# attrition rate

• Jul 11th 2011, 07:48 AM
VonNemo19
attrition rate
I'm doing a math project and I'm stuck on the last question. OK, so I was told that the rate that a product is produced is given by

$\displaystyle \frac{dN}{dt}=2.5e^{-0.05t}$

so I integrate this and use the initial condition to get the production function. That is, the number of uits produced with respect to the number of days

$\displaystyle N(t)=-50e^{-0.05t}+49.94$.

Now, it would take 95 employees to produce 2500 units

If there is a 10 percent attrition rate over a period of 25 days, how would I revise the production function to account for this.
• Jul 11th 2011, 08:14 AM
Sudharaka
Re: attrition rate
Quote:

Originally Posted by VonNemo19
I'm doing a math project and I'm stuck on the last question. OK, so I was told that the rate that a product is produced is given by

$\displaystyle \frac{dN}{dt}=2.5e^{-0.05t}$

so I integrate this and use the initial condition to get the production function. That is, the number of uits produced with respect to the number of days

$\displaystyle N(t)=-50e^{-0.05t}+49.94$.

Now, it would take 95 employees to produce 2500 units

If there is a 10 percent attrition rate over a period of 25 days, how would I revise the production function to account for this.

Hi VonNemo19,

Since the attrition rate is, $\displaystyle 10\%\mbox{ per 25 days}\Rightarrow 0.4\%\mbox{ per day}$

Hence the number of items attired per day$\displaystyle =\frac{0.4N(t)}{100}$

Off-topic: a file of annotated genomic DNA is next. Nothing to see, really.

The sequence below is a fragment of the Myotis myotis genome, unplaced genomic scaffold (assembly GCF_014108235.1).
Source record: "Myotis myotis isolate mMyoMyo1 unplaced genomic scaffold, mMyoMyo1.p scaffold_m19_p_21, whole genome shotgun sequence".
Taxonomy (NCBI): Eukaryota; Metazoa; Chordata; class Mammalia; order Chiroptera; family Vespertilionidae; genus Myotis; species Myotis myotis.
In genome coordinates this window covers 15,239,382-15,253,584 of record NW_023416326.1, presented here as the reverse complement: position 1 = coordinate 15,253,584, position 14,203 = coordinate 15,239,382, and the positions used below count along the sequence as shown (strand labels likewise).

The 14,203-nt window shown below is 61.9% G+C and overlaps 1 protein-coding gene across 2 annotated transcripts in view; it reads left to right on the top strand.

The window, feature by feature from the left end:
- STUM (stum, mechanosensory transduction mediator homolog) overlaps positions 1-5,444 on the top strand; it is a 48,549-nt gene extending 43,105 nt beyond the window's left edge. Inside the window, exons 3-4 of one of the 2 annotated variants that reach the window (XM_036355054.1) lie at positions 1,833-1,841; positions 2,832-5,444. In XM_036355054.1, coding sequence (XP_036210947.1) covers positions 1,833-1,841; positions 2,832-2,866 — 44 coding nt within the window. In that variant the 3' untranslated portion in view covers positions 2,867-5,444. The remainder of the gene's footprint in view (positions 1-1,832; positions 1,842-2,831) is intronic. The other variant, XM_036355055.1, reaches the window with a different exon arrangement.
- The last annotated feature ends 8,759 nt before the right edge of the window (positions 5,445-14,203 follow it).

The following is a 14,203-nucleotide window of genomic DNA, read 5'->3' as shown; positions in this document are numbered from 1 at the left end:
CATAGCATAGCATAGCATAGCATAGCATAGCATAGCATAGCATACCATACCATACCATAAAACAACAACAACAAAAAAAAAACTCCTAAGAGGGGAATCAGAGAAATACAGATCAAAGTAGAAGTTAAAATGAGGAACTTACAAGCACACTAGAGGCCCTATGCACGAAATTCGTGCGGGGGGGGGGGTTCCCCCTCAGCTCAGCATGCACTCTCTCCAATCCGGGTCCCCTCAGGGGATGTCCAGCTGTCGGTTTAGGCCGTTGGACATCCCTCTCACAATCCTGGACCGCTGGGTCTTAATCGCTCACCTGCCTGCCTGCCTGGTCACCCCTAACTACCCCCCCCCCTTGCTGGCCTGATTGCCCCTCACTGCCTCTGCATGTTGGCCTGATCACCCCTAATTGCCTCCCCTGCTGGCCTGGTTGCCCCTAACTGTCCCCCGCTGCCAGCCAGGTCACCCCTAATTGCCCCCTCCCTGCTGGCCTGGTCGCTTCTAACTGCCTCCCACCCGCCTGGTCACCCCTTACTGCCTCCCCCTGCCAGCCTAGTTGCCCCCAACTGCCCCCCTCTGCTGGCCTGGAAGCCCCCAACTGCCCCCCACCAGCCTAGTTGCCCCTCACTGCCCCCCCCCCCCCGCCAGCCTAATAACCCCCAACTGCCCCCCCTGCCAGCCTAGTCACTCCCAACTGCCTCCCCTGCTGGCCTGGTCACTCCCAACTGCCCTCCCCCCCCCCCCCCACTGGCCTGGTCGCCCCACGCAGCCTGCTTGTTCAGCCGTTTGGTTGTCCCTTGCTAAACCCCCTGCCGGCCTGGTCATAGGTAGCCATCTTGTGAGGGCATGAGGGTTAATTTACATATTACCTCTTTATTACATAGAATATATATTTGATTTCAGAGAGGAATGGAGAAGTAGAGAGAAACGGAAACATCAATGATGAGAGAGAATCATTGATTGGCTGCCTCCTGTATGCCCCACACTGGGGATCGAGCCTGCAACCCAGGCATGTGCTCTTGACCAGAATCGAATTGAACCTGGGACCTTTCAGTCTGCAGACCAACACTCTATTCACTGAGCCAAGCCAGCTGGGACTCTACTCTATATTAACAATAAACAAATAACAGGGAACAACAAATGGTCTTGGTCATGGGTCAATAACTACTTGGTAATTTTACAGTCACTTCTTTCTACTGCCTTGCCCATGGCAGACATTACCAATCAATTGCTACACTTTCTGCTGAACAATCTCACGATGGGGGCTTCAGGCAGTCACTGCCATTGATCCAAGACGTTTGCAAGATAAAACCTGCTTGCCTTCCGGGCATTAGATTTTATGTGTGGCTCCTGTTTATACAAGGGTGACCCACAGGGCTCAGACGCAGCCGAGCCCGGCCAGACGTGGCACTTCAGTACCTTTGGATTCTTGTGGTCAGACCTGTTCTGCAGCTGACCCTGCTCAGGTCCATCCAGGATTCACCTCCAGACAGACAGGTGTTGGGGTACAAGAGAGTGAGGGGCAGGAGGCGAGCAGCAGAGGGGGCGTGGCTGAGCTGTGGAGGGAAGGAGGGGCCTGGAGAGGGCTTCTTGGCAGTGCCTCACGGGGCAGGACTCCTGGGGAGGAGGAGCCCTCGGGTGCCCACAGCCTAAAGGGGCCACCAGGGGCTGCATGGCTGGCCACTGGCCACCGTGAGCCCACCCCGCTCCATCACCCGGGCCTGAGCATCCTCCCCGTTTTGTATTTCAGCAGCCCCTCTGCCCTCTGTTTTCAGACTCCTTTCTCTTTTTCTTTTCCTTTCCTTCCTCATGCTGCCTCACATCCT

Therefore your function could be revised as,

$\displaystyle N(t)-\frac{0.4N(t)}{100}=-50e^{-0.05t}+49.94$
• Jul 11th 2011, 08:37 AM
VonNemo19
Re: attrition rate
I have a change to make to the last part of my question. It should have read:

If there is a 10 percent attrition rate over a period of 15 days, how would I revise the production function to account for this.
• Jul 11th 2011, 11:14 PM
CaptainBlack
Re: attrition rate
Quote:

Originally Posted by VonNemo19
I'm doing a math project and I'm stuck on the last question. OK, so I was told that the rate that a product is produced is given by

$\displaystyle \frac{dN}{dt}=2.5e^{-0.05t}$

so I integrate this and use the initial condition to get the production function. That is, the number of uits produced with respect to the number of days

$\displaystyle N(t)=-50e^{-0.05t}+49.94$.

Now, it would take 95 employees to produce 2500 units

If there is a 10 percent attrition rate over a period of 25 days, how would I revise the production function to account for this.

If as suggested elsewhere, the loss rate is $\displaystyle 0.004N(t)$ per day, the DE becomes:

$\displaystyle \frac{dN}{dt}=2.5e^{-0.5t}-0.004N(t)$

But that is not the loss rate, what you know is that if you have no production and a initial stock $\displaystyle N_0$ then:

$\displaystyle \frac{dN}{dt}=-\lambda N(t)$

So: $\displaystyle N(t)=N_0 e^{-\lambda t}$ and you solve for $\displaystyle \lambda$ using $\displaystyle N(25)=0.9N_0$ which gives $\displaystyle \lambda=0.00421..$

Then with production you have:

$\displaystyle \frac{dN}{dt}=2.5e^{-0.5t}-\lambda N(t)$

CB
• Jul 11th 2011, 11:17 PM
Sudharaka
Re: attrition rate
Quote:

Originally Posted by VonNemo19
I have a change to make to the last part of my question. It should have read:

If there is a 10 percent attrition rate over a period of 15 days, how would I revise the production function to account for this.

Then you will have to replace 15 instead of 25 and proceed along the same method I had done in my previous post.